Why am I even here, after all? It's called the West African Food Crisis. Poor harvest and erratic rains last year have pushed food prices up so much that families can't afford to feed their children. Fifteen million people are thought to be affected, with 1.3 million children are becoming malnourished. Some families are eating wild leaves and animal feed. Fathers are leaving the family home to look for work, young people are going out begging and cutting back on the meals they eat. The worst affected country is here in Niger ... but this situation is not hopeless. World Vision are acting early, right now, to mitigate the worst affected areas. They are pushing this relief effort hopefully before it turns into a full-scale emergency.
The best thing I have learned from reading over the facts is that children who live in communities where sponsorship is present have their nutritional status, height, weight and school attendance measured. As soon as they are threatened, World Vision can begin intervening. With donor support, we can make sure children do not suffer the worst effects of the drought.
Dave and I have sponsored our World Vision child for almost ten years. I decided to sponsor not long after Max was born, to kind of celebrate his birth and have a "brother" growing up with him, over in Ethiopia. His name is Melku, and we have been receiving photos of him steadily growing up all this time. Dave is so proud of him. And now we know, if there was ever an emergency aid appeal over in Addis Ababas where he is, then not only would he benefit, but other children in his village as well. Pretty bloody cool.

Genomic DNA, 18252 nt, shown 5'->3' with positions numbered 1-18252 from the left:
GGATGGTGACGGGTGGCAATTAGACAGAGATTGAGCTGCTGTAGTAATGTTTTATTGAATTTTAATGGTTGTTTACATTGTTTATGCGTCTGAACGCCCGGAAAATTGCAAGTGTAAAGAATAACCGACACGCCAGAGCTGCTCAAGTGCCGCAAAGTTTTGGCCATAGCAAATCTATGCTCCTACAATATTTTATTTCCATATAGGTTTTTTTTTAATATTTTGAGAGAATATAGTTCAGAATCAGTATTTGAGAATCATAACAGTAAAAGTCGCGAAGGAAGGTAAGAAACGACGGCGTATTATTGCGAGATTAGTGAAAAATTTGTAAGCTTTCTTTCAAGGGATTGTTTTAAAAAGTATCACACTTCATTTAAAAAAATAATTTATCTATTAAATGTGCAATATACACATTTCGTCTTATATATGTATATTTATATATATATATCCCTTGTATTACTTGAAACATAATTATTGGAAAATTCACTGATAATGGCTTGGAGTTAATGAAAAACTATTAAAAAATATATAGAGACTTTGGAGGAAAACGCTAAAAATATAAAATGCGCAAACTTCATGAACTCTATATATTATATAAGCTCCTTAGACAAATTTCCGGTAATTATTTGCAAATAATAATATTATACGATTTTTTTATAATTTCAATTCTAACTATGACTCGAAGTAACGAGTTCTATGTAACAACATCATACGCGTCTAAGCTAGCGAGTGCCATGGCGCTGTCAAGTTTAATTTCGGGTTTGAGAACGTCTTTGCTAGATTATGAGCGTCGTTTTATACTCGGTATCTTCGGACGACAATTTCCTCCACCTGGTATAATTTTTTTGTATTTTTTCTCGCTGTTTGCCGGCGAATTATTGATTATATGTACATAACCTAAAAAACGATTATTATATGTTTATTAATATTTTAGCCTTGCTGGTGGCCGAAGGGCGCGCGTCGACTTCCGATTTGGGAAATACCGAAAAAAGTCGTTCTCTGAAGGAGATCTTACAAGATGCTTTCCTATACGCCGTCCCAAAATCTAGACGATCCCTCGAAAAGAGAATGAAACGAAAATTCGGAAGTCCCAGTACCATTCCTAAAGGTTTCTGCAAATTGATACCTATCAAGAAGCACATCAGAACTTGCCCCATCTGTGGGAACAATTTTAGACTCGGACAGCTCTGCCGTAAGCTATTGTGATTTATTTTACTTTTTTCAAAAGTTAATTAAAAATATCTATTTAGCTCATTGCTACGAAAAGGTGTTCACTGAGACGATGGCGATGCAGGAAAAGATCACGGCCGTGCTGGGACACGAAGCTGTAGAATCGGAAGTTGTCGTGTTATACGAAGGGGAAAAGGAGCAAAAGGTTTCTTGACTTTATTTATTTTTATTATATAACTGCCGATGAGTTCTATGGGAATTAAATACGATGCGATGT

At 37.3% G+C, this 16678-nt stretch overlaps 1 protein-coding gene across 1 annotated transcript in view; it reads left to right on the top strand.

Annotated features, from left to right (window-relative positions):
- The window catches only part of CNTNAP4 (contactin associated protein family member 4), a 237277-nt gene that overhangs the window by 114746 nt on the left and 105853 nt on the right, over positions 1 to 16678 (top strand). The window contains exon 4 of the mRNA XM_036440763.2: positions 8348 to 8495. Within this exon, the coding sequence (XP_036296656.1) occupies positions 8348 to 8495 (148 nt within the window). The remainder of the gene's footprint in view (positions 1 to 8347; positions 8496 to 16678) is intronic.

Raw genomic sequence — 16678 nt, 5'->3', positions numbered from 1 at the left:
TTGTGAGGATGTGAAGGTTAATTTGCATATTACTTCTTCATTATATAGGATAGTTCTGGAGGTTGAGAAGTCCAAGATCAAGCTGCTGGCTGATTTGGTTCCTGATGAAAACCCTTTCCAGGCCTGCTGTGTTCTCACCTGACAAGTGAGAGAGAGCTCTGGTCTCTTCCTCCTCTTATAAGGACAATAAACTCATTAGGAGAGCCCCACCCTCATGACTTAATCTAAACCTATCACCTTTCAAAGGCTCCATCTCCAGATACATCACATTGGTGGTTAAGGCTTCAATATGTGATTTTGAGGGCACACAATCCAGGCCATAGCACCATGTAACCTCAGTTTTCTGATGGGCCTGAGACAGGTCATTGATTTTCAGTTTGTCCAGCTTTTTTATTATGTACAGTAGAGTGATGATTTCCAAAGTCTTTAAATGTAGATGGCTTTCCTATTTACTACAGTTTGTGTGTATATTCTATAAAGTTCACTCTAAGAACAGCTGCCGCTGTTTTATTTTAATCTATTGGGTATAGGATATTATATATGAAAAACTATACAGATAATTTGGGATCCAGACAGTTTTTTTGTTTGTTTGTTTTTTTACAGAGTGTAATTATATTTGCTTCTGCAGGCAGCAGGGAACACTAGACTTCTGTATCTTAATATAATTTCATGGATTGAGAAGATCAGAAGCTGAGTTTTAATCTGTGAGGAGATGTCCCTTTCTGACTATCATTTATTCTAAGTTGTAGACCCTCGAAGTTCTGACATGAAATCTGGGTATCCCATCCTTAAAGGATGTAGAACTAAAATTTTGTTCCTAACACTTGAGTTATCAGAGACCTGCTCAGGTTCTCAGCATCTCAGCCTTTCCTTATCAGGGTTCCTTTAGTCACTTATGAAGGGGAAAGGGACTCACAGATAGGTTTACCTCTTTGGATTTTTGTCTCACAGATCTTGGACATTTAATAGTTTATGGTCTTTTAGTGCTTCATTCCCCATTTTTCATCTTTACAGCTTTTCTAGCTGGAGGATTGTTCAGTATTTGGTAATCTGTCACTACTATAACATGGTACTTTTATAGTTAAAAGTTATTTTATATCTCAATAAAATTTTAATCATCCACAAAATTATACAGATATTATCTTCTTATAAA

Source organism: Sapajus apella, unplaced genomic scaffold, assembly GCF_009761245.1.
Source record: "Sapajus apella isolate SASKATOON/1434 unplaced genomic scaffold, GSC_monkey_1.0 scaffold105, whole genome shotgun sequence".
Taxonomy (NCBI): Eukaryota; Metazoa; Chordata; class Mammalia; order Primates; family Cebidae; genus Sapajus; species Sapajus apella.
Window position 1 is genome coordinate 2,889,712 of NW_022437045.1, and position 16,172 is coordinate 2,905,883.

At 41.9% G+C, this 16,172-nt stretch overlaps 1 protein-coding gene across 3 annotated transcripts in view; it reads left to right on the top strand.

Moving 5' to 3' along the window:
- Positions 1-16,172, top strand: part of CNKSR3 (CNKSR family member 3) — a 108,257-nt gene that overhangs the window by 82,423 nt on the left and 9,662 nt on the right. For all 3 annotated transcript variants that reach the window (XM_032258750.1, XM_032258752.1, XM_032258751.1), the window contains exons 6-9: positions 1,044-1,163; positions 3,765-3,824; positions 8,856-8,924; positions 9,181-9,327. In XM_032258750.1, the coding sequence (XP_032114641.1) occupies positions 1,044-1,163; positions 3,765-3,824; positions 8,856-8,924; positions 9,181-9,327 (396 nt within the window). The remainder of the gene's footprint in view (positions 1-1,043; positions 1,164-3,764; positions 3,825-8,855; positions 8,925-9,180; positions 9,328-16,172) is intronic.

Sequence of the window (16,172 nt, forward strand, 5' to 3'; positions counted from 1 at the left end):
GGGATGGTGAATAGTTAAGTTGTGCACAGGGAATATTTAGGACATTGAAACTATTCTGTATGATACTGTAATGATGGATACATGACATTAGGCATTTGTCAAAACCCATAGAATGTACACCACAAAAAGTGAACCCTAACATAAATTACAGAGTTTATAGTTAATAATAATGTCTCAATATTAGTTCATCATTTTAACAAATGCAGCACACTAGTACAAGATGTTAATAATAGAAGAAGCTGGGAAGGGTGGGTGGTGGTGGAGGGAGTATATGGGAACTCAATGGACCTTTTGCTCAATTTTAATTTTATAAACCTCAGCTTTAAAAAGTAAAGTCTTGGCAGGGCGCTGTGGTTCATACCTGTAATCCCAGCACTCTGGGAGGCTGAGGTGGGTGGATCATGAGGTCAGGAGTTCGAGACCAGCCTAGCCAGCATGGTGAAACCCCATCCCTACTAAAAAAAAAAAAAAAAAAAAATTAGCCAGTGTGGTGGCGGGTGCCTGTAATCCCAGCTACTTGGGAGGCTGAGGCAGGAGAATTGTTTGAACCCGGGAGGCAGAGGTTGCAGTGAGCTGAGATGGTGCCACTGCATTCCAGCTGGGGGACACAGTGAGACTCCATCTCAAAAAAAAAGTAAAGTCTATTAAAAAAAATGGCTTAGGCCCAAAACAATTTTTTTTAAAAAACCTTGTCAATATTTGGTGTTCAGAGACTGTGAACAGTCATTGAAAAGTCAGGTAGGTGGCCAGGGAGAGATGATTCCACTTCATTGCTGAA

Reminds me of that story about a man going for a walk on a beach and comes across a young boy standing in the middle of thousands of stranded starfish, on the sand. One by one, the young boy is throwing them back into the water, so they wouldn't die. There were just so many to save.
The man stopped. "What are you doing that for? It's not going to make a difference."
The boy picked one up and threw it into the ocean. "Just made a difference to that one."
Amy from Mahlimoo commented on this blog yesterday - "Safe travels Eden. Your boys will be so proud of you for doing this. Oh and after thinking about sponsoring a child for so long I actually did it yesterday. Seeing you do this made me want to do something, anything. xx"
One child. My whole trip is worth it already.
Not everybody is in a position to sponsor child. This week I'll be showing a whole heap of different ways you can do something. Anything. Lots of things.
It's almost 10am here right now, I'm meeting some Korean bloggers and some World Vision people at 12.30 at a nearby restaurant. We'll then have orientation at the World Vision offices and do some video interviews. They are getting my passport back today. My hair is bouffy ... you don't pack hair straighteners on a trip like this. We'll then head out into the town of Niamey, to either go to the local markets or to a nearby makeshift camp where some people have set up base because of the food crisis. I wonder what they are having for lunch today.
The one thing I was incredibly unprepared for ... is what Africa smells like. It hit me as soon as I stepped out into the hot breeze from the plane ... the most musky, deeply ancient smell.
It smells like the beginning of the world. Not the end.